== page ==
The Ohio Department of Education has released “report cards” on every school district in the state for the 2018/2019 school year.
Talawanda City School District’s overall grade went down to a “C” from the “B” it received the previous year.
“The report card doesn’t truly measure how much learning and improvement is truly occurring to educate a whole child,” said Edward Theroux, Talawanda’s superintendent while explaining the grade.
Each school in the district received an overall grade as well as a grade in six specific categories. The categories are: achievement, progress, gap closing, graduation rate, improving at-risk K-3 readers and how prepared the students are for success. The achievement component represents student performance on state tests and whether or not students have met certain benchmarks and how well students did overall. The progress component represents the growth of all students based on their previous performances. The gap closing component represents how well each specific school is doing performance-wise in English, math and graduation rates.
The graduation component represents the percentage of students that graduate from high school within four-to-five-year period. The at-risk K-3 readers category represents how successful the district is at helping students who struggle with reading to get back on track for third grade and in the future. Finally, prepared for success component represents how prepared students are for their future.
Among the elementary schools, Kramer Elementary received the best overall grade, with a B. Marshall was second, with a C, and Bogan Elementary received a D. Kramer Elementary received B’s in all areas. Marshall received a D in achievement, a C in improving at-risk K-3 readers and B’s in progress and gap closing. Bogan had a C in at risk K-3 reader but received a D in the achievement component, a D in progress, and an F in the gap closing component.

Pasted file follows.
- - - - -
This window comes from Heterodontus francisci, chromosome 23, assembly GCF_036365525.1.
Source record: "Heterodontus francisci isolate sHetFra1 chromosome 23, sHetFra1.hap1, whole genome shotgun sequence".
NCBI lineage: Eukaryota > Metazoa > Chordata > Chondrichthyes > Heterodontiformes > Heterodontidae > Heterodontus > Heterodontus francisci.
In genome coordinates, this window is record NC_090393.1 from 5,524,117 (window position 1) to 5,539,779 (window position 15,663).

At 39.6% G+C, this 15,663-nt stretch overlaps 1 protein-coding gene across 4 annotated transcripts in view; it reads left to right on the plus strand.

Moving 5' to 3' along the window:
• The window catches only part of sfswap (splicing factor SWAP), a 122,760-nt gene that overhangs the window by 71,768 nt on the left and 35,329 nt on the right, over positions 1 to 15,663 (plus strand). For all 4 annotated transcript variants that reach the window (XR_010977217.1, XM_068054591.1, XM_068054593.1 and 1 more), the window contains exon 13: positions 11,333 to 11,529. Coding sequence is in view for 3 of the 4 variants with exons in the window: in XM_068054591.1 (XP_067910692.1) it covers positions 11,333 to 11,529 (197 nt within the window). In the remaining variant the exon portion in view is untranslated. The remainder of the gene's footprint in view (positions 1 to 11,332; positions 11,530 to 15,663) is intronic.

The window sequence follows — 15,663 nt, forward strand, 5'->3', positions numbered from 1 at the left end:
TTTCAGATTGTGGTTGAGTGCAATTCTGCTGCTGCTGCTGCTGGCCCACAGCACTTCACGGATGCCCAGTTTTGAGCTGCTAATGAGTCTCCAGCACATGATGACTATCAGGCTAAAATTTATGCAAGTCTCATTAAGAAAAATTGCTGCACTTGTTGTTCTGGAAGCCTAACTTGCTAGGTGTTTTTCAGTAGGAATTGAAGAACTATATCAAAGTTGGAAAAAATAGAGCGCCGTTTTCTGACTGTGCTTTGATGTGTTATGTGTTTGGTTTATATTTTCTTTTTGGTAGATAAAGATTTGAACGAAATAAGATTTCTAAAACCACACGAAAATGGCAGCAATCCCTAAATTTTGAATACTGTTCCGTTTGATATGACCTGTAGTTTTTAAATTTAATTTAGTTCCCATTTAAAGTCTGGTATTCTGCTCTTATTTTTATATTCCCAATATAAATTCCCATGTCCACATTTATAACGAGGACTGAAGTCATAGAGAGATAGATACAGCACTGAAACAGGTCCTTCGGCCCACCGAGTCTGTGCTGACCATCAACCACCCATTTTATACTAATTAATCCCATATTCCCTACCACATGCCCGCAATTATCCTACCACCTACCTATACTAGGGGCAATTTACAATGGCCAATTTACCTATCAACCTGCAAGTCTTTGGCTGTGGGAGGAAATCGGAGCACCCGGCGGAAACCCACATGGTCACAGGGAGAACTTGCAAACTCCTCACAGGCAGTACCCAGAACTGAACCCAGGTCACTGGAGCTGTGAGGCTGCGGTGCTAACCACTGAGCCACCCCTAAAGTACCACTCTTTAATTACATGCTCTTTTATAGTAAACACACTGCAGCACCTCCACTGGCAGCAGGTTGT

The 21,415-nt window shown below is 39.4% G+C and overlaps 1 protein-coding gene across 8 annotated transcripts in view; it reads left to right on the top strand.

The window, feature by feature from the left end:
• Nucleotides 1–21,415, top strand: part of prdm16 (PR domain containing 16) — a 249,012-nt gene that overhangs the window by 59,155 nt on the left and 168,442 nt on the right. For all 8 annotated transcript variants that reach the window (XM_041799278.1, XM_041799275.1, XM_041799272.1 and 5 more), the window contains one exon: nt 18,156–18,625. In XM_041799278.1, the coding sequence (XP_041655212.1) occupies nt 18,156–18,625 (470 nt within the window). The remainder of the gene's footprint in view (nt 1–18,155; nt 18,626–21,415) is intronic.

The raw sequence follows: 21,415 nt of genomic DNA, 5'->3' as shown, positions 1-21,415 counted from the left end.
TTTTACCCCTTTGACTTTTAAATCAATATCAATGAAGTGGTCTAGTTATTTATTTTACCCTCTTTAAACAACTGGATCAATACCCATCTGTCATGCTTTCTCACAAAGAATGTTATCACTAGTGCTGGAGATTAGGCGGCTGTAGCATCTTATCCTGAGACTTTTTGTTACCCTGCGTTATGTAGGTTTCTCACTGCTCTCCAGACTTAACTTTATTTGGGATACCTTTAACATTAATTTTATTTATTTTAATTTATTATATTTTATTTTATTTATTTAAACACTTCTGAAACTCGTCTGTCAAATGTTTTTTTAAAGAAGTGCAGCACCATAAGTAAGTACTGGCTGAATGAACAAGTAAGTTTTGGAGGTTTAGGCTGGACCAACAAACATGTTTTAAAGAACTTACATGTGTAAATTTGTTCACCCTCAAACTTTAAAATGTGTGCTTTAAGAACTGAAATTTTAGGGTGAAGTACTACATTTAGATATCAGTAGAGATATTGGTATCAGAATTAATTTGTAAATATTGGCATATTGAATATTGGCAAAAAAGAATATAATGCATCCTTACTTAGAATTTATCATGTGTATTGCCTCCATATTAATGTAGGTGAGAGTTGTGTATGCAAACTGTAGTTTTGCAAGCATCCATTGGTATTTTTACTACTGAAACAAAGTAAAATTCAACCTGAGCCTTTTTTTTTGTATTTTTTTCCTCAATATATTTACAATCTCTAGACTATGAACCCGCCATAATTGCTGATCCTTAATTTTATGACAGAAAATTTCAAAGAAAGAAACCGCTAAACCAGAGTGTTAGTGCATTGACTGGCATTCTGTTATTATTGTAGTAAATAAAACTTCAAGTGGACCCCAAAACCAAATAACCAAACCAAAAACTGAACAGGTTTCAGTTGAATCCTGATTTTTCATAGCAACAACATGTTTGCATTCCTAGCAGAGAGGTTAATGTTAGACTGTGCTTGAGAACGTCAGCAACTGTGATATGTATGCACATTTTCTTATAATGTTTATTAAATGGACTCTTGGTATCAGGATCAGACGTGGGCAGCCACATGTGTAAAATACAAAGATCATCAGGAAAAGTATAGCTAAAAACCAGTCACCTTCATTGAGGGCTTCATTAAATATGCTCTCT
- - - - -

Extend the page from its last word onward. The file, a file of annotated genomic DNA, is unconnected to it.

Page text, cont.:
The Talawanda Middle School received an overall grade of B. They received B’s in progress and gap closing and a C in achievement.
To top it all off, Talawanda High School received an overall grade of a C as well as C’s in the achievement and progress components. The high school received B’s in gap closing and graduation and then a D in prepared for success.
“We definitely have work to do,” Theroux said. Staff across the different schools in the district are starting to meet to go over the Report Card data, he said.
But Theroux noted that simplifying school assessments into A, B, C, D and F “report card” grades does not show the whole picture of how well a school is educating its students.
The state report card test is not the only data that the Talawanda School District uses. Theroux cited informal measures which deal with teacher observations; more formal measures dealing with star testing, administered to certain students by third-party testers approved by the Ohio Department of Education; as well as curriculum-based measures and curriculum assessments.
This graphic shows the report cards of all five schools in the Talawanda district. Photo courtesy of the Ohio Department of Education
The district has a strategic plan that went into place this year. The four areas in the strategic plan are teaching and learning, social and emotional, communication and engagement and financial responsibility. Theroux also said each building has a plan that fits the students in that building. Lastly, he said, there are individual student plans which help students academically as well as in other areas.
“We don’t just want to focus on just test scores, we are looking at how a student is doing overall.” Theroux said.
The superintendent is not the only local official looking at the report card data. Kathleen Knight-Abowitz, a Miami University education professor running for a seat on the school board this fall, said a school’s performance isn’t just based on lesson: “One thing we know, the report card grade measures the wealth of the district”.
A study of last year’s report cards across the state that was conducted by Cleveland.com, reported that wealthier districts get better grades on their state report cards.